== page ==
According to the present invention there is provided a valve for an aerosol container for dispensing a suspension of a substance in a liquid propellant contained herein, the valve comprising a valve body having at least one orifice to allow a quantity of the suspension to pass from the container into the valve, characterised in that the valve further comprises a ring disposed around the valve body, the ring being positioned below the at least one orifice to reduce the volume of suspension that can be accommodated within the container below the at least one orifice when the container is orientated with the valve at the bottom, the ring having at least one portion of reduced axial thickness to provide a trough around the valve body below the at least one orifice.

By providing a ring below the at least one orifice to reduce the volume of suspension that can be accommodated within the container below the orifice(s) when the container is orientated with the valve at the bottom, it ensures that most of the contents of the container may be dispensed to reduce wastage, while the trough around the valve body below the orifice(s) provided by the at least one portion of reduced axial thickness serves to accommodate any drug particle sediment so ensuring that the suspension entering the sampling chamber comes from above the region where any sedimented drug particles might gather.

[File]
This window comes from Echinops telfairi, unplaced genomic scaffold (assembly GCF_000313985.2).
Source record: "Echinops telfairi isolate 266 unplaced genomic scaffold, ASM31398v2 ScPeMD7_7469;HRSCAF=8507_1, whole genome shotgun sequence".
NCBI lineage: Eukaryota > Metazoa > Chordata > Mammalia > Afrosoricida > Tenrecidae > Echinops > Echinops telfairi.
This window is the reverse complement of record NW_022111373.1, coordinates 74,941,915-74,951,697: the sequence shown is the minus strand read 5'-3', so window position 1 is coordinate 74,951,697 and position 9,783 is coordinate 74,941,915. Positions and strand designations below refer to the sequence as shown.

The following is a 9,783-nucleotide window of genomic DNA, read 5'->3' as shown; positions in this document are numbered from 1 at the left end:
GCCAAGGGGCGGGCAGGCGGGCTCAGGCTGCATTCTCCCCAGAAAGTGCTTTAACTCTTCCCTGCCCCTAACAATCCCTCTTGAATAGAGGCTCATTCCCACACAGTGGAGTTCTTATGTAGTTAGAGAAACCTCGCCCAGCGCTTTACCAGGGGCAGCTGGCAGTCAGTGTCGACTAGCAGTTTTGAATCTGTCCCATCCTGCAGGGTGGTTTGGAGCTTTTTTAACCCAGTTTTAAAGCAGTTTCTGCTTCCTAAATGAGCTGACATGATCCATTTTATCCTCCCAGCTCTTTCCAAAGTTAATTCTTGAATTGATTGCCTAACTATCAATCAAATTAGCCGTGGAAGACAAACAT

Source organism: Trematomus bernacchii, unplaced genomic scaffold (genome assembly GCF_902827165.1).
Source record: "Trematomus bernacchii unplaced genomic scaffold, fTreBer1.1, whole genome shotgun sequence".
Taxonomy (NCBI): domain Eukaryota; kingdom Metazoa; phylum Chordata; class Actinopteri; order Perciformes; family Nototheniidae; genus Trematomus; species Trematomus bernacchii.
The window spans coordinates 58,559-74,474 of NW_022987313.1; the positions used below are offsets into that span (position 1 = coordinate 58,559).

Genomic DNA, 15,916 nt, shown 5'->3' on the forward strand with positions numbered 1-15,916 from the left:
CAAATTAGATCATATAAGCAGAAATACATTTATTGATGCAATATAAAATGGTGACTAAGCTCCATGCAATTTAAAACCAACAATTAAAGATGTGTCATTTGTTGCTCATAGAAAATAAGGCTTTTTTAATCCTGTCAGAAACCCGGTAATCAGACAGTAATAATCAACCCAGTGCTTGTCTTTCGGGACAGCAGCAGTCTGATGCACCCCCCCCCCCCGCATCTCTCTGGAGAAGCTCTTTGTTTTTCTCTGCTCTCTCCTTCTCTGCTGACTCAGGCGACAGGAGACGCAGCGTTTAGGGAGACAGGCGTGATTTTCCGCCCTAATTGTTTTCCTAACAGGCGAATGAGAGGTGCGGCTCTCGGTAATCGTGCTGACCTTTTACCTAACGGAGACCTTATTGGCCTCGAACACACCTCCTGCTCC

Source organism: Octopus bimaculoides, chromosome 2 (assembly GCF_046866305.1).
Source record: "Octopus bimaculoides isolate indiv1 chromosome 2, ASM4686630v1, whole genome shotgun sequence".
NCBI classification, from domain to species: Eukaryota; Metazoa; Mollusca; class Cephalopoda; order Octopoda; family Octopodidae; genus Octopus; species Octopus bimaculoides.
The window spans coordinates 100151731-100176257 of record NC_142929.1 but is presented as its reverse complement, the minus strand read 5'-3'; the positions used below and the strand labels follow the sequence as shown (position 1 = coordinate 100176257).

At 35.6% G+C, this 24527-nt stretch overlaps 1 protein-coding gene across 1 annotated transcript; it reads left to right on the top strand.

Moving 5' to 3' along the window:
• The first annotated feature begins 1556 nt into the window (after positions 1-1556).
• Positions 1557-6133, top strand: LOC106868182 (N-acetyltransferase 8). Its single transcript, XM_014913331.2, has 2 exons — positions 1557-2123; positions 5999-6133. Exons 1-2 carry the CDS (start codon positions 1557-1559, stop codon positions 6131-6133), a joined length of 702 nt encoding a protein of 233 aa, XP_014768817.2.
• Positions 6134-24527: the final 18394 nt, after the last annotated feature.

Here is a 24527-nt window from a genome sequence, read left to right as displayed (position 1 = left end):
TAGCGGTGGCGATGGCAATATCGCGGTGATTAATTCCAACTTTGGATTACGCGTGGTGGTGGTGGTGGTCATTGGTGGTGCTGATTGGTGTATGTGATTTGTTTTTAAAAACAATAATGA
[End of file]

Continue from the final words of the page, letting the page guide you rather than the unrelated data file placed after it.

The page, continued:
Preferably, the valve is a metering valve comprising a metering chamber, a sampling chamber, a transfer passage through which a quantity of suspension can pass from the sampling chamber to the metering chamber, and a valve stem having a dispensing passage through which a dose of suspension can be dispensed from the metering chamber, the valve stem being slideably moveable within the valve body such that in a first position the dispensing passage is isolated from the metering chamber and the metering chamber is in communication with the sampling chamber via the transfer passage, and in a second position the dispensing passage is in communication with the metering chamber and the transfer passage is isolated from the metering chamber the valve body having a plurality of orifices to allow a quantity of the suspension to pass from the container into the sampling chamber.

By providing a valve body having a plurality of orifices to allow the suspension to pass from the container into the sampling chamber, the suspension may flow freely through the sampling chamber so allowing the suspension contained within the sampling chamber and the container to mix when the container is shaken and so disperse any drug particle sediment within the sampling chamber.

Suitably the orifices are slots extending in a substantially axial direction. Preferably the slots extend substantially the entire axial length of the sampling chamber.

By providing slots the length of the sampling chamber the suspension may flow freely through the entire sampling chamber, so allowing maximum dispersion of drug particle sediment within the sampling chamber.

Preferably there are more than two slots.

Suitably the ring further comprises a seat to locate a gasket between the container and valve for sealing the container.

By providing a seat on the ring to locate the gasket, the gasket is reduced in size, and the area of gasket exposed to the contents of the container is also reduced.

Suitably the ring further comprises a plurality of vanes separated by slots at its periphery and extending substantially upwardly when the container is orientated with the valve at the bottom.